Yes, it’s time for a lesson from The Lying Guide. Let’s start with the seemingly simplest of tasks: taking your kids to school in the jovial, music-infused environment that is your car. Your children are smiling and it’s another beautiful day.
Then these gratuitously explicit lyrics pop up that would make Cole Porter proud: “When I get you moaning you’ll know it’s real / Can you feel the pressure between your hips? / I’ll make you feel like the first time.” (Oh, right, because that was such a joy! And why does he have to ask her if she feels the pressure between her hips? Doesn’t say much for him, if you know what I mean….)
Anyway, start out easy, and don’t take any unnecessary risks. Latch on to something like the moaning. A lightly thrown out “Gee, the stomach flu sure is a horrible thing” is a good option. Don’t rush things. Wait to see if the children are even listening. No response means that you have just dodged a bullet! The kids were oblivious, in their own little gumdrop world, and the gods have smiled upon you.
But what if the little weasels were listening all the while, preparing to belt out this gem of a ditty to the whole playground? This is not good! You must discredit this song- and fast! These lyrics only appeal to a 14 year old who has yet to experience the apparently wondrous rapture of the “first time,” and thus you would think they’d lose their attraction on their own merits. But these are 8 and 10 year olds in the car that we’re talking about! They have no discernment or critical thinking skills- these people are clueless, and they’re about to humiliate you in front of Miss Molly. Miss Molly, for Christ’s sake! The woman is a human sieve of gossip and tongue wagging!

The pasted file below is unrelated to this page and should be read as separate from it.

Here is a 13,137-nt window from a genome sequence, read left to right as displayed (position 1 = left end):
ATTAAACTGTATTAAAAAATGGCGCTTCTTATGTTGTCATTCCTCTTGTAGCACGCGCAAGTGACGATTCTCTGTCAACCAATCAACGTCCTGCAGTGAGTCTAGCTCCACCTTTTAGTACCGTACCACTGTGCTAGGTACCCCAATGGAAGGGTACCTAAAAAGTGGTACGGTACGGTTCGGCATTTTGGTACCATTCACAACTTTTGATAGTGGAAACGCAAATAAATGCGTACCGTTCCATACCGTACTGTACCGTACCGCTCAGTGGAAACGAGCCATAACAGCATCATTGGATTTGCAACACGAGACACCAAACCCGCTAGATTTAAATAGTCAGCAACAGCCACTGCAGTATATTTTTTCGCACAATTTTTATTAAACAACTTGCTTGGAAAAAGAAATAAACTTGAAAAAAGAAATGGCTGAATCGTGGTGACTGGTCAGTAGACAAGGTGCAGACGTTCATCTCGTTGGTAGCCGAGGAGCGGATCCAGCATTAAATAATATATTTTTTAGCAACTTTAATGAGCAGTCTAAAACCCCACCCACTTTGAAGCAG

“Mommy, does the lady in the song have the stomach flu?”
The “lady.” That’s rich. A real cheap little number, that Ariana Grande. What is she like 12 or something? Where is her mother?! Probably gave her “the talk” when she was 7 and this is what we end up with 5 years later. All moans and hips in what appears to be a state of twilight anesthesia.
“Yes, and that’s why she’s moaning in pain because her stomach hurts so badly. Her stomach. In her hips. You’ll learn all about that in anatomy class one day. Tricky stuff. She’s probably about to throw up.”
“Ew, Mommy, that’s gross! But why does he want her to throw up like the first time? How does he know she’s had the stomach flu before?” Good Lord, this child is a good listener!
“Well, you know, maybe not the stomach flu but like when she was a baby. Babies throw up all the time!”
“HA! Like when I used to throw up on you and Daddy!”
“Yeah, that was a really funny time. But this song is stupid.”
“Stupid and gross. I wanna hear another song now.”
Success! See how easy that was? It’s what I call “the deflection method.” I’ll go into detail about that later, but I thought I would introduce it first with a little modeling exercise. Protect the children by burying anything explicit under layers of the absurd (it’s Eugene Ionesco for kids!) and therefore letting them retreat into a land of lullabies and innocence.
Remember- kids don’t need weird information about hips and first times. No one does. Except for maybe those 14 year olds. They’re pathetic.